The Isley Brothers’ first studio album, in 1959, made listeners want to Shout! with its soulful blend of doo-wop, R&B, jazz, rock and roll, and gospel. Ronald, O’Kelly and Rudolph Isley followed up that RCA Victor LP with tenures at labels including Wand, United Artists, Atlantic, and most notably, Motown, before setting up shop at their own T-Neck label. The Isleys’ line-up would expand and alter over the years, but their marriage of soul, funk and rock would keep them at the forefront of popular music for decades. In 1985, following the revolutionary T-Neck years (recently anthologized on a must-have box set from Legacy Recordings), The Isleys returned to their original trio configuration for the first time since 1973, and signed with Warner Bros. Records. The Isley Brothers’ first two albums under the Warner imprimatur have recently been reissued in remastered and expanded form by Cherry Red’s Robinsongs label. Masterpiece/Smooth Sailin’ spreads nine bonus tracks over two CDs.
In 1985, younger brothers Ernie and Marvin Isley made the decision to stick with O’Kelly’s brother-in-law, Chris Jasper, to form Isley-Jasper-Isley. The splinter group remained with T-Neck distributor CBS, leaving the original Isleys to pursue their own new directions. For Ron, O’Kelly and Rudolph, that meant embracing the synth-heavy sounds of the eighties on their Warner Bros. debut Masterpiece. In addition to serving as producers, the Isleys also arranged the rhythm tracks, ceding the orchestral embellishments to veteran arranger Gene Page. Top-of-the-line musicians including Robbie Buchanan (keyboards), Randy Kerber (piano), Paul Jackson, Jr., David T. Walker and Don Huff (guitars), Freddie Washington (bass), John Robinson (drums), Paulinho da Costa (percussion), Plas Johnson, Chuck Findley, Jerry Hey and Ernie Watts (horns) were all enlisted.
The brothers wrote the album opener “May I” but the rest of the album consisted of songs by outside writers. Skip Scarborough’s “My Best Was Good Enough” was previously recorded by Patti LaBelle. Phil Collins introduced his “If Leaving Me is Easy” on his 1981 album Face Value. Even further off the beaten path was Billy Sherrill, Norro Wilson and Rory Bourke’s “The Most Beautiful Girl,” a crossover smash for country superstar Charlie Rich. Stevie Wonder and Carmine Coppola’s “Stay Gold” was plucked from the soundtrack of The Outsiders. Despite the sleek production, top-drawer musicianship and eclectic range of songs, Masterpiece only reached No. 19 on the Billboard R&B survey and No. 140 on the Billboard 200. Robinsongs expands the album with both the single edit and instrumental version of the contemporary, drum machine-driven funk workout “Colder Are My Nights.”
Sadly, O’Kelly Isley, who had been fighting a valiant battle with cancer, succumbed to a heart attack on March 31, 1986. Ronald and Rudolph pressed forward despite the loss of their brother and dedicated 1987’s follow-up album Smooth Sailin’ in his memory. Ron’s romantic partner (and future wife from 1993-2002) Angela Winbush came on board as a co-producer and writer or co-writer of all but one of the album’s eight tracks. Winbush’s productions were in a sleek, dynamic and modern groove, emphasizing Ron’s powerful, sensual leads on both Quiet Storm ballads and uptempo dancers. She played keyboards and synthesizers on the LP, joining Paulinho da Costa as well as Tony Maiden (guitar), Rayford Griffin and Andre Fischer (drums), Nathan East (bass), Greg Phillinganes (bass synthesizer), Jeff Lorber (synth) and others.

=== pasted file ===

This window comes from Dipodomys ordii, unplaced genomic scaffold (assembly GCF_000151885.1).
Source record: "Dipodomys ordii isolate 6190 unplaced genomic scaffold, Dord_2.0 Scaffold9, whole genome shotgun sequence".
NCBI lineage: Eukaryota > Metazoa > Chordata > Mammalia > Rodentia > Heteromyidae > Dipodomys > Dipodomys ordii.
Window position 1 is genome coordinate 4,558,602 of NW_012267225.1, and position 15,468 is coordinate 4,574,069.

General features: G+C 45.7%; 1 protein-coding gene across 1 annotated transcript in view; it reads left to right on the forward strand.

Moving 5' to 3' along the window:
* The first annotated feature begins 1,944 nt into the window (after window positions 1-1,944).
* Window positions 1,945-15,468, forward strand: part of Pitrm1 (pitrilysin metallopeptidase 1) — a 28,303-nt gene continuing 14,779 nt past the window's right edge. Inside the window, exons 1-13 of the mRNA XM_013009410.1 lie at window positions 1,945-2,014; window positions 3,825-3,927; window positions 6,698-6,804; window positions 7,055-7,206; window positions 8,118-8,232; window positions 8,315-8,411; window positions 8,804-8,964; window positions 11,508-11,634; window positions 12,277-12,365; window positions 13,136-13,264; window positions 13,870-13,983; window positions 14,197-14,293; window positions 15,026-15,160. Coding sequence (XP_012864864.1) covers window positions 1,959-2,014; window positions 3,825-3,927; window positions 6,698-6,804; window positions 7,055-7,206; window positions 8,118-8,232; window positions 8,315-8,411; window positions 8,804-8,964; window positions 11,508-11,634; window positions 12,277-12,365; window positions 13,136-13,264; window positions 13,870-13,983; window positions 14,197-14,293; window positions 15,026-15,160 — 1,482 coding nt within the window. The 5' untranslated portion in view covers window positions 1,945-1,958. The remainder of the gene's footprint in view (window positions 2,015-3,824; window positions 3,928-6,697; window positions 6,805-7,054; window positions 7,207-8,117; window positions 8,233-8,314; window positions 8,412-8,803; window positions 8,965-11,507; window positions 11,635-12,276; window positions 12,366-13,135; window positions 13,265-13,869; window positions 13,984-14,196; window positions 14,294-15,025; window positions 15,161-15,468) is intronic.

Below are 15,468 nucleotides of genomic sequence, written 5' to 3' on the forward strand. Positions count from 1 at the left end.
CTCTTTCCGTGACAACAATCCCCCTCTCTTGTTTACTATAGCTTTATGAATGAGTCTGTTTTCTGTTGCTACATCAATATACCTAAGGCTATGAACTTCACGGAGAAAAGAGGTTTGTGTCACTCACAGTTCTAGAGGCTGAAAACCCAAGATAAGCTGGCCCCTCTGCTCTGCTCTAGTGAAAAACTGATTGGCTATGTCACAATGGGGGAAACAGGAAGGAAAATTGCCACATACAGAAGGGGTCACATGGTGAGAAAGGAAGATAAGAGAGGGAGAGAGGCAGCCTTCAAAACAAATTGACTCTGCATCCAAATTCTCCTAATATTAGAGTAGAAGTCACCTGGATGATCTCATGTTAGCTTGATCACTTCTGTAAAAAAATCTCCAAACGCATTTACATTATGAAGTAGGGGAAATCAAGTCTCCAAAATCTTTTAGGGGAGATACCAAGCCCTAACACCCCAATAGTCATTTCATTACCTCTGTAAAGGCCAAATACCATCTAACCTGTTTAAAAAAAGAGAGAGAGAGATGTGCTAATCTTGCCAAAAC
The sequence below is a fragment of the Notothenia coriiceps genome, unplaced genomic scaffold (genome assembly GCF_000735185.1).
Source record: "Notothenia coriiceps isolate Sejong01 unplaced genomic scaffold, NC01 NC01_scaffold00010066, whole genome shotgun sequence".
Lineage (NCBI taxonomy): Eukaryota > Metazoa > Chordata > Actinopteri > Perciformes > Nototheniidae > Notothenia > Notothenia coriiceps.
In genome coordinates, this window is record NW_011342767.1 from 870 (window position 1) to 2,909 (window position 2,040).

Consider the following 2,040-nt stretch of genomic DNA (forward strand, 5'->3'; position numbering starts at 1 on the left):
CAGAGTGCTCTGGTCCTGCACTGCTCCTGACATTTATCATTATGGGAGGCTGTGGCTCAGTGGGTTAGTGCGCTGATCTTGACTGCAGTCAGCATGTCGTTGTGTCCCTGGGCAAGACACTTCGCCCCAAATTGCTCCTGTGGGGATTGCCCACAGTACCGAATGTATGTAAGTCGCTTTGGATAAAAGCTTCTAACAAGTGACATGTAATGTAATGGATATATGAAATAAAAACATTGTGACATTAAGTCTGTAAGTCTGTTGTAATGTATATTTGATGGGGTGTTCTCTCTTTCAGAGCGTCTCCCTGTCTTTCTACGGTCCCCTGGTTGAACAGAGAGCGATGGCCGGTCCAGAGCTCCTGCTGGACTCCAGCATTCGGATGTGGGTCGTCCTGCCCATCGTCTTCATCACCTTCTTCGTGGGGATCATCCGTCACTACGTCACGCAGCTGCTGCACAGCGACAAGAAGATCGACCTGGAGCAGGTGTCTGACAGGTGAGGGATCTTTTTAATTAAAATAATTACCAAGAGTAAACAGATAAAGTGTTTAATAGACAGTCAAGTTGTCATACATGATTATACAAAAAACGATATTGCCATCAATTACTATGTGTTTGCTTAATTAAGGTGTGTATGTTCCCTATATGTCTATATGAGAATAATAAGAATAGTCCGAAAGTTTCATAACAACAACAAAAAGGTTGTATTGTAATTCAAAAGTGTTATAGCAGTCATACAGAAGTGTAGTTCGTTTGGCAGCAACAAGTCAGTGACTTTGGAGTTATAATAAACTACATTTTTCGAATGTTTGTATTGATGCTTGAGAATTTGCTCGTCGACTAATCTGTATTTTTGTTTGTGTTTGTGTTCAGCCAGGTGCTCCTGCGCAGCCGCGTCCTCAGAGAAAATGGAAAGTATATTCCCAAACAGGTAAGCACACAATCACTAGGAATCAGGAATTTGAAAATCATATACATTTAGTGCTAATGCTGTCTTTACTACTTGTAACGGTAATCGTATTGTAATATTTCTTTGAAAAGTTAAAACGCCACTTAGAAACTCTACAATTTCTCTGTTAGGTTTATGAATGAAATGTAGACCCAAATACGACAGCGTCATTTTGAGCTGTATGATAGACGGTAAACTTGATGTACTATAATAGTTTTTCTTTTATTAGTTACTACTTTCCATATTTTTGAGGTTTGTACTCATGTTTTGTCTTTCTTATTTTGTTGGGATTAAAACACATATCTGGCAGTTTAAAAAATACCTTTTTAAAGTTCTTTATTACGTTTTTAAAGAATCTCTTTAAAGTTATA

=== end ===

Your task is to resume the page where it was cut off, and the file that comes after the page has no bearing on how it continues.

The nominal title track, “Smooth Sailin'” tonight was penned by Winbush and featured Ron at his most resonantly romantic. The Isleys were rewarded with a No. 3 R&B hit. “Come My Way,” introduced by Winbush and her onetime musical partner Rene Moore (as Rene and Angela), was covered on Smooth Sailin’ and resulted in a No. 71 R&B placement. The third single from the album, Raymond Reeder’s ballad “I Wish,” charted similarly at No. 74. Winbush’s infusion of sleek, keyboard-driven tracks resulted in a popular success. Smooth Sailin’ reached No. 3 on the R&B chart and No. 64 on the Billboard 200. Robinsongs’ expanded edition boasts seven of the various single remixes and edits released alongside the original album.
The Isleys remained at Warner Bros. for another two LPs before moving to sister label Elektra for a 1993 live set. Subsequent releases followed for labels including Island, Dreamworks and Def Soul. Members came in and out of the band; by the time of 2001’s double-platinum comeback Eternal, the line-up was just Ron and Ernie. Masterpiece/Smooth Sailin’ features remastering by Alan Wilson and liner notes by Charles Waring. This two-for-one reissue captures the rebirth of The Isley Brothers as they adjusted to the changing sounds of pop and R&B. It’s available now at the links below!
CD 1: Masterpiece (Warner Bros. 25347, 1985)
- May I?
- My Best Was Good Enough
- If Leaving Me Is Easy
- You Never Know When You’re Gonna Fall in Love
- Stay Gold
- Colder Are My Nights
- Come to Me
- Release Your Love
- The Most Beautiful Girl
- Colder Are My Nights (Edit) (Warner Bros. UK W 8860T, 1986)
- Colder Are My Nights (Instrumental) (Warner Bros. UK W 8860T, 1986)
CD 2: Smooth Sailin’ (Warner Bros. 25586, 1987)
- Everything is Alright
- Dish It Out
- It Takes a Good Woman
- Send a Message
- Smooth Sailin’ Tonight
- Somebody I Used to Know
- Come My Way
- I Wish
- Smooth Sailin’ Tonight (7-Inch Single Version) (Warner Bros. 7-28385, 1987)
- It Takes a Good Woman (Remix/Edit) (Warner Bros. 7-27954, 1987)
- Come My Way (7-Inch Single Version) (Warner Bros. 7-28241, 1987)
- I Wish (7-Inch Single Version) (Warner Bros. 7-28129, 1987)
- Smooth Sailin’ Tonight (Instrumental) (Warner Bros. 7-28385, 1987)
- Come My Way (Instrumental) (Warner Bros. 7-28241, 1987)
- It Takes a Good Woman (Dub Mix) (Warner Bros. 0-20884, 1987)